MICROSCOPY Vol.47▶No.2 2012
■Feature Article: Morphology of Biological Clocks

Cell-Autonomous Formation of Mammalian Circadian Clock

Kazuhiro Yagita

Abstract: The circadian clock regulates many aspects of physiology and behavior such as sleep-wake cycles, body temperature, liver metabolism, renal activity, various hormonal secretion and cell proliferation. For the long time, it has been believed that the circadian clock oscillator exists only in the neurons of hypothalamic suprachiasmatic nucleus (SCN) where the circadian center of mammals resides. However, recently we have elucidated that even cultured cell lines involve the intrinsic self-sustained oscillating system. In addition, we also discovered that mammalian cellular circadian clock residing in our body developed cell-autonomously during the cellular differentiation process. Using bioluminescence imaging system to monitor clock gene expression, we show that the circadian bioluminescence activity rhythm is not detected in the mouse embryonic stem (ES) cells. In addition, when those differentiated cells are reprogrammed by expressing Sox2, Klf4, Oct-3/4 and c-Myc genes, those are used to generate induced pluripotent stem (iPS) cells, the circadian oscillation re-disappeared. The in vitro cellular differentiation and reprogramming system using ES cells and stem cell technology may provide a new strategy to understand the cross-talk mechanisms between circadian system and cellular differentiation system.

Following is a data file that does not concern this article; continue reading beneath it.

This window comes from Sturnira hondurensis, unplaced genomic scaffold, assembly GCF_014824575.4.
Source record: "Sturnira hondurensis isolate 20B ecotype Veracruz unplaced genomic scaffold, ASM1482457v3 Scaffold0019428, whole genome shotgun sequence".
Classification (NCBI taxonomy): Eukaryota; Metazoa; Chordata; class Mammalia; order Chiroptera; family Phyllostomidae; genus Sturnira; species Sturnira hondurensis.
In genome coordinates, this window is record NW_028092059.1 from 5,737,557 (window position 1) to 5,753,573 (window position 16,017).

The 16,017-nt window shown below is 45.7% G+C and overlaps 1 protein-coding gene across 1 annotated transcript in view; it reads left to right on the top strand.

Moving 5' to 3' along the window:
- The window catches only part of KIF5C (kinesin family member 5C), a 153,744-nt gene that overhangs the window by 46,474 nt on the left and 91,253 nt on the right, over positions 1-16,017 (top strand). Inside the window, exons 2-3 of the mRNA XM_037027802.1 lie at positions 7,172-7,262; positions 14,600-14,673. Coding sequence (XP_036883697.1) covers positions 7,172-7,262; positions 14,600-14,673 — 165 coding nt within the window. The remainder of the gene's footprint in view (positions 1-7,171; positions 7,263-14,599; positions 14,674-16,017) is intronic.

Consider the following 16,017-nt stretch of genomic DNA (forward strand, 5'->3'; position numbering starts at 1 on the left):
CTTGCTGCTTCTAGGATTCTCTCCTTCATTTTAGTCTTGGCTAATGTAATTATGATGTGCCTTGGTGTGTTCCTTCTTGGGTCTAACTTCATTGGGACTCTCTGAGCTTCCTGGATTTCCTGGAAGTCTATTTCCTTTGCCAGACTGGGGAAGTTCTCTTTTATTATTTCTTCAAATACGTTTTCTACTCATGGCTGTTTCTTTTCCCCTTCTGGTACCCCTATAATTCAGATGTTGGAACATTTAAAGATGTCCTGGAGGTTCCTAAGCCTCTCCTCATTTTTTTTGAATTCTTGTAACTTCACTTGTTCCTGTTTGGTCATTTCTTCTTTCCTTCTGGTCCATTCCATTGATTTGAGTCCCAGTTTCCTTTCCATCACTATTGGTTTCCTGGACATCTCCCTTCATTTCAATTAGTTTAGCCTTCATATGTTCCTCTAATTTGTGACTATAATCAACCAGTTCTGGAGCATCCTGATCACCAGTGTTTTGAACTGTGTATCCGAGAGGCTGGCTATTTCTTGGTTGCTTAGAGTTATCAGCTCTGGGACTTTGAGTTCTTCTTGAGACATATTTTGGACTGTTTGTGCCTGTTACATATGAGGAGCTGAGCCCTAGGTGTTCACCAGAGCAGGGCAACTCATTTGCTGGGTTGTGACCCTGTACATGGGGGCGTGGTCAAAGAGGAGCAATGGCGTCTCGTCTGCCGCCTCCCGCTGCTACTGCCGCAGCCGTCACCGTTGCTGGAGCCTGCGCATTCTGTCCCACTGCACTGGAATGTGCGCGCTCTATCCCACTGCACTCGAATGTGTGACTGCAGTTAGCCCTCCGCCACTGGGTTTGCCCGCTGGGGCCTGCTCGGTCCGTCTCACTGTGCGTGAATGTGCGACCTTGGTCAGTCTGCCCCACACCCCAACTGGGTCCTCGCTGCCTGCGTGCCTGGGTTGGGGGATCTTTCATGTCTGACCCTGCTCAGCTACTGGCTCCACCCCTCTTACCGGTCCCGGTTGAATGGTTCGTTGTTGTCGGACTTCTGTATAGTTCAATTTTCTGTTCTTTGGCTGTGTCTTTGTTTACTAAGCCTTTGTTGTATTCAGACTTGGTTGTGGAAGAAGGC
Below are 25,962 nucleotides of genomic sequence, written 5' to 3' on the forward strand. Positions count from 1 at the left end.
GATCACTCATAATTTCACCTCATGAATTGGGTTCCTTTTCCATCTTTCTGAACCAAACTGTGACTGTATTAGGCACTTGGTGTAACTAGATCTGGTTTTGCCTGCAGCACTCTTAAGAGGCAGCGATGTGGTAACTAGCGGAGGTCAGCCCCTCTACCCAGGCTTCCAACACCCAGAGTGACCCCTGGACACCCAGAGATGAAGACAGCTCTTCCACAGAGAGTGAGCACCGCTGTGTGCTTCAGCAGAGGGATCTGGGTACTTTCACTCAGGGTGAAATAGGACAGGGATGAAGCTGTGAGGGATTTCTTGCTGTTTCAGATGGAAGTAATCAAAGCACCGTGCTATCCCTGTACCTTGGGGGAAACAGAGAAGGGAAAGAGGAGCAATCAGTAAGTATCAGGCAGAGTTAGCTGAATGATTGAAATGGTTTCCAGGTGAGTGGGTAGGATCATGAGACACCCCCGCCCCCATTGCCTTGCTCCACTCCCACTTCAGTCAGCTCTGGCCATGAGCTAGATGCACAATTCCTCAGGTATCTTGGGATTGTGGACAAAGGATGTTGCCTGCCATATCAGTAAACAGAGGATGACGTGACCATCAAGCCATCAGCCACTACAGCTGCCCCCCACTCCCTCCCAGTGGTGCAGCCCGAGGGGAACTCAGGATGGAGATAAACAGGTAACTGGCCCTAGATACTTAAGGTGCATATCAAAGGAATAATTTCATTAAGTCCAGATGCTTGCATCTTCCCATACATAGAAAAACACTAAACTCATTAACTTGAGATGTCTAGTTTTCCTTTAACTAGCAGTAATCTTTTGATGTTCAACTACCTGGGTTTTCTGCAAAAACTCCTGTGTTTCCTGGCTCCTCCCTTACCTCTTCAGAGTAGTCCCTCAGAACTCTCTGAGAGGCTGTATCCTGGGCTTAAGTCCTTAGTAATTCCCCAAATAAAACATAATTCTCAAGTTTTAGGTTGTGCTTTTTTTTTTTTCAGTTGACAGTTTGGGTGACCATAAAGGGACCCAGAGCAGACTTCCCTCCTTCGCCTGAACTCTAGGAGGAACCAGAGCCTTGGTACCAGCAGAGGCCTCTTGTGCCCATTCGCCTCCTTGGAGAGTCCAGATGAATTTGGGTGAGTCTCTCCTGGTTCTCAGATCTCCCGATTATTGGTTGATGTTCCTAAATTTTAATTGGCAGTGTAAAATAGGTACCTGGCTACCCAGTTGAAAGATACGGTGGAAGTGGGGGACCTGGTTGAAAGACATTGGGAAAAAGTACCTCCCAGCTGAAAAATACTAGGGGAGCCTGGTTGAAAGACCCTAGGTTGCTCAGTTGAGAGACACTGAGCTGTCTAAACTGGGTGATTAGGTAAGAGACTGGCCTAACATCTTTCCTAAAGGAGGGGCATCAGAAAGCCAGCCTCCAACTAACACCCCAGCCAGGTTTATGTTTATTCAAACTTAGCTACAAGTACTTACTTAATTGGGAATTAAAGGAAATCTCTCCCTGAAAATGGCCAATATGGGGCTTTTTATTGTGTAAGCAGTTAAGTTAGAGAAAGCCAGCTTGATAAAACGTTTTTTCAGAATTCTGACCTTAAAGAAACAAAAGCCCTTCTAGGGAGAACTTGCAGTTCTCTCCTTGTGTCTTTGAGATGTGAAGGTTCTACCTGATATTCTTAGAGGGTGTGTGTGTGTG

Key words: circadian rhythm, clock genes, development, cell-autonomous